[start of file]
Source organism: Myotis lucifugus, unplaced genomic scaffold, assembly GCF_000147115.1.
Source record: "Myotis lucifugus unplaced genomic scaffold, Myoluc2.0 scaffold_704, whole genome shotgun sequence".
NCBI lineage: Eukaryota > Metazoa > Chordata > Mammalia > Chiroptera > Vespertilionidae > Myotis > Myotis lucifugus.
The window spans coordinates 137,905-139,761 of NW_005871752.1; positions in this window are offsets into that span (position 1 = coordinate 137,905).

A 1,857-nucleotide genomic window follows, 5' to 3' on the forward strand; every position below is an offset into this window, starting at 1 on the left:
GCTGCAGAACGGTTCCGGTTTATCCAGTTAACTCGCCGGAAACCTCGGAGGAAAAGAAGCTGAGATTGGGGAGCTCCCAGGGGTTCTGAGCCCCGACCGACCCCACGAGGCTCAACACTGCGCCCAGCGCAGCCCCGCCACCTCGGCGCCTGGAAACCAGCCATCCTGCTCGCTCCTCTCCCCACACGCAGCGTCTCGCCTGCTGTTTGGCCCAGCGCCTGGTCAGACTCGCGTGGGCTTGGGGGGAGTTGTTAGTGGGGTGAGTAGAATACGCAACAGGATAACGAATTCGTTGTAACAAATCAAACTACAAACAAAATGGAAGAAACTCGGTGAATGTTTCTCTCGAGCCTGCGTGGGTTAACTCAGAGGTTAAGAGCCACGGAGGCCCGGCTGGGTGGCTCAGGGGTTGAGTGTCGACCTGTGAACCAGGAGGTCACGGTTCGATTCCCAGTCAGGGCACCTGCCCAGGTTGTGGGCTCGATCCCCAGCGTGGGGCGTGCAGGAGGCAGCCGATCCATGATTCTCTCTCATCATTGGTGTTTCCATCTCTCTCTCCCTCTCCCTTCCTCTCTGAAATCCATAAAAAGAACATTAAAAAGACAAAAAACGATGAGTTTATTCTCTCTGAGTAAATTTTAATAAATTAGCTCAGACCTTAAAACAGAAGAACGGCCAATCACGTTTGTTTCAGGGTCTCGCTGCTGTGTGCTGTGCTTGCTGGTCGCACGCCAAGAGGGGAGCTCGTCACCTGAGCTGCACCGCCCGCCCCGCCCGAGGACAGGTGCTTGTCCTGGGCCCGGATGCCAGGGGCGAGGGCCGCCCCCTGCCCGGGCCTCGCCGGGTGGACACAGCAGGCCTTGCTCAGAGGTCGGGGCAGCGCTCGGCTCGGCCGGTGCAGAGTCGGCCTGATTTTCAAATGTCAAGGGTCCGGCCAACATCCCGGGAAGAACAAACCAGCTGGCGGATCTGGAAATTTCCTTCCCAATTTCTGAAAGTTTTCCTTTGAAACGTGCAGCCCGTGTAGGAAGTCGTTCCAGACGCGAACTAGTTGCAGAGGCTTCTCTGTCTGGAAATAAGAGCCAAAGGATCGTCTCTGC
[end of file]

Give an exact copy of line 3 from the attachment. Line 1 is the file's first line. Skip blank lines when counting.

NCBI lineage: Eukaryota > Metazoa > Chordata > Mammalia > Chiroptera > Vespertilionidae > Myotis > Myotis lucifugus.